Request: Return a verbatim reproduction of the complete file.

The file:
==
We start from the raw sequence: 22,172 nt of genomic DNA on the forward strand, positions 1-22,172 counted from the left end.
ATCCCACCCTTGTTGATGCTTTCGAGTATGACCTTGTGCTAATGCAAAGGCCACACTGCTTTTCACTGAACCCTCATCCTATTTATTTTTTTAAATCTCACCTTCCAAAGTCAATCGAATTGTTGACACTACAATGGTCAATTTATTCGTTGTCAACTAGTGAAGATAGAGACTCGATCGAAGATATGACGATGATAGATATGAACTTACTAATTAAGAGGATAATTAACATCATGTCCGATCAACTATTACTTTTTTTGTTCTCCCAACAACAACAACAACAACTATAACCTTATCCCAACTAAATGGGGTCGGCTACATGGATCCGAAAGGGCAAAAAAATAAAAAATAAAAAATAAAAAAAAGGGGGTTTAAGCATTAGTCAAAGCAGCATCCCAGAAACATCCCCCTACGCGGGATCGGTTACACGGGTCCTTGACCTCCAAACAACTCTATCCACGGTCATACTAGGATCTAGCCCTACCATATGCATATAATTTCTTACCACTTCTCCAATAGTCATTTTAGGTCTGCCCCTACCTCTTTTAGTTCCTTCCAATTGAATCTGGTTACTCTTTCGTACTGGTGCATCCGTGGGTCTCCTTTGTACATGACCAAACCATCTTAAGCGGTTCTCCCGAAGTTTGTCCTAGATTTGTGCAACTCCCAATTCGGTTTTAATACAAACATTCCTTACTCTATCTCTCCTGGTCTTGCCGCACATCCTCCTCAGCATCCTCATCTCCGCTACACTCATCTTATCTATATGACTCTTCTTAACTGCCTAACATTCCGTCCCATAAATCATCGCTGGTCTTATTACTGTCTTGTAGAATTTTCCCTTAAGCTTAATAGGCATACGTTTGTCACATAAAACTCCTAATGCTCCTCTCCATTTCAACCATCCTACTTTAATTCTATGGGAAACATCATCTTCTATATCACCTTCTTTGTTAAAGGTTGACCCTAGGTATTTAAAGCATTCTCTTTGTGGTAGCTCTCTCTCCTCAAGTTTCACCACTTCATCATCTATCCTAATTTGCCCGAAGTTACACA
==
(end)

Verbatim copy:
We start from the raw sequence: 22,172 nt of genomic DNA on the forward strand, positions 1-22,172 counted from the left end.
ATCCCACCCTTGTTGATGCTTTCGAGTATGACCTTGTGCTAATGCAAAGGCCACACTGCTTTTCACTGAACCCTCATCCTATTTATTTTTTTAAATCTCACCTTCCAAAGTCAATCGAATTGTTGACACTACAATGGTCAATTTATTCGTTGTCAACTAGTGAAGATAGAGACTCGATCGAAGATATGACGATGATAGATATGAACTTACTAATTAAGAGGATAATTAACATCATGTCCGATCAACTATTACTTTTTTTGTTCTCCCAACAACAACAACAACAACTATAACCTTATCCCAACTAAATGGGGTCGGCTACATGGATCCGAAAGGGCAAAAAAATAAAAAATAAAAAATAAAAAAAAGGGGGTTTAAGCATTAGTCAAAGCAGCATCCCAGAAACATCCCCCTACGCGGGATCGGTTACACGGGTCCTTGACCTCCAAACAACTCTATCCACGGTCATACTAGGATCTAGCCCTACCATATGCATATAATTTCTTACCACTTCTCCAATAGTCATTTTAGGTCTGCCCCTACCTCTTTTAGTTCCTTCCAATTGAATCTGGTTACTCTTTCGTACTGGTGCATCCGTGGGTCTCCTTTGTACATGACCAAACCATCTTAAGCGGTTCTCCCGAAGTTTGTCCTAGATTTGTGCAACTCCCAATTCGGTTTTAATACAAACATTCCTTACTCTATCTCTCCTGGTCTTGCCGCACATCCTCCTCAGCATCCTCATCTCCGCTACACTCATCTTATCTATATGACTCTTCTTAACTGCCTAACATTCCGTCCCATAAATCATCGCTGGTCTTATTACTGTCTTGTAGAATTTTCCCTTAAGCTTAATAGGCATACGTTTGTCACATAAAACTCCTAATGCTCCTCTCCATTTCAACCATCCTACTTTAATTCTATGGGAAACATCATCTTCTATATCACCTTCTTTGTTAAAGGTTGACCCTAGGTATTTAAAGCATTCTCTTTGTGGTAGCTCTCTCTCCTCAAGTTTCACCACTTCATCATCTATCCTAATTTGCCCGAAGTTACACA